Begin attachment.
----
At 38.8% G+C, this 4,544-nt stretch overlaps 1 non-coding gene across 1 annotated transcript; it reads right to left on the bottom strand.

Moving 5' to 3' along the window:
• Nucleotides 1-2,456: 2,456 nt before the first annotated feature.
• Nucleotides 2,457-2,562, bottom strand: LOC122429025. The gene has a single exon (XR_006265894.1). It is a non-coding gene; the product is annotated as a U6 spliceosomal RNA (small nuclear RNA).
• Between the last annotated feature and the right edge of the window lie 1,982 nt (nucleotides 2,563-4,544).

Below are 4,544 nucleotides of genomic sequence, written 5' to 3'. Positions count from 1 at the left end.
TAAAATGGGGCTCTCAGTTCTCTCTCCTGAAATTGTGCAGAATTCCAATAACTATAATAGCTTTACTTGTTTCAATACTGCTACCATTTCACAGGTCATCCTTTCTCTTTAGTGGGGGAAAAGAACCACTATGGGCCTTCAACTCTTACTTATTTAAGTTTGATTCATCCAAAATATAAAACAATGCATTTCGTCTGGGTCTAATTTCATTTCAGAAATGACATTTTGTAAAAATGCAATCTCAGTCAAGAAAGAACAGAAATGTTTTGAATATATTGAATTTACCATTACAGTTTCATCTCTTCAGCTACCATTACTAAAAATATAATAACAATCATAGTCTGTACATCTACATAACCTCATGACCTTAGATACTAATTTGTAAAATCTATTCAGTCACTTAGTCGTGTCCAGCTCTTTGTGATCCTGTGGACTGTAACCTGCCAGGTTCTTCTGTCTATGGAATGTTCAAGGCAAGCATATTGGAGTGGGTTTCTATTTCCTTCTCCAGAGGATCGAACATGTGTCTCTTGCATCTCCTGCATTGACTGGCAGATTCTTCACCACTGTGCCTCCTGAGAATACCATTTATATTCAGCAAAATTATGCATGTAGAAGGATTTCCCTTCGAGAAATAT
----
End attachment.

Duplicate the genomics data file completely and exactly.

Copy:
At 38.8% G+C, this 4,544-nt stretch overlaps 1 non-coding gene across 1 annotated transcript; it reads right to left on the bottom strand.

Moving 5' to 3' along the window:
• Nucleotides 1-2,456: 2,456 nt before the first annotated feature.
• Nucleotides 2,457-2,562, bottom strand: LOC122429025. The gene has a single exon (XR_006265894.1). It is a non-coding gene; the product is annotated as a U6 spliceosomal RNA (small nuclear RNA).
• Between the last annotated feature and the right edge of the window lie 1,982 nt (nucleotides 2,563-4,544).

Below are 4,544 nucleotides of genomic sequence, written 5' to 3'. Positions count from 1 at the left end.
TAAAATGGGGCTCTCAGTTCTCTCTCCTGAAATTGTGCAGAATTCCAATAACTATAATAGCTTTACTTGTTTCAATACTGCTACCATTTCACAGGTCATCCTTTCTCTTTAGTGGGGGAAAAGAACCACTATGGGCCTTCAACTCTTACTTATTTAAGTTTGATTCATCCAAAATATAAAACAATGCATTTCGTCTGGGTCTAATTTCATTTCAGAAATGACATTTTGTAAAAATGCAATCTCAGTCAAGAAAGAACAGAAATGTTTTGAATATATTGAATTTACCATTACAGTTTCATCTCTTCAGCTACCATTACTAAAAATATAATAACAATCATAGTCTGTACATCTACATAACCTCATGACCTTAGATACTAATTTGTAAAATCTATTCAGTCACTTAGTCGTGTCCAGCTCTTTGTGATCCTGTGGACTGTAACCTGCCAGGTTCTTCTGTCTATGGAATGTTCAAGGCAAGCATATTGGAGTGGGTTTCTATTTCCTTCTCCAGAGGATCGAACATGTGTCTCTTGCATCTCCTGCATTGACTGGCAGATTCTTCACCACTGTGCCTCCTGAGAATACCATTTATATTCAGCAAAATTATGCATGTAGAAGGATTTCCCTTCGAGAAATAT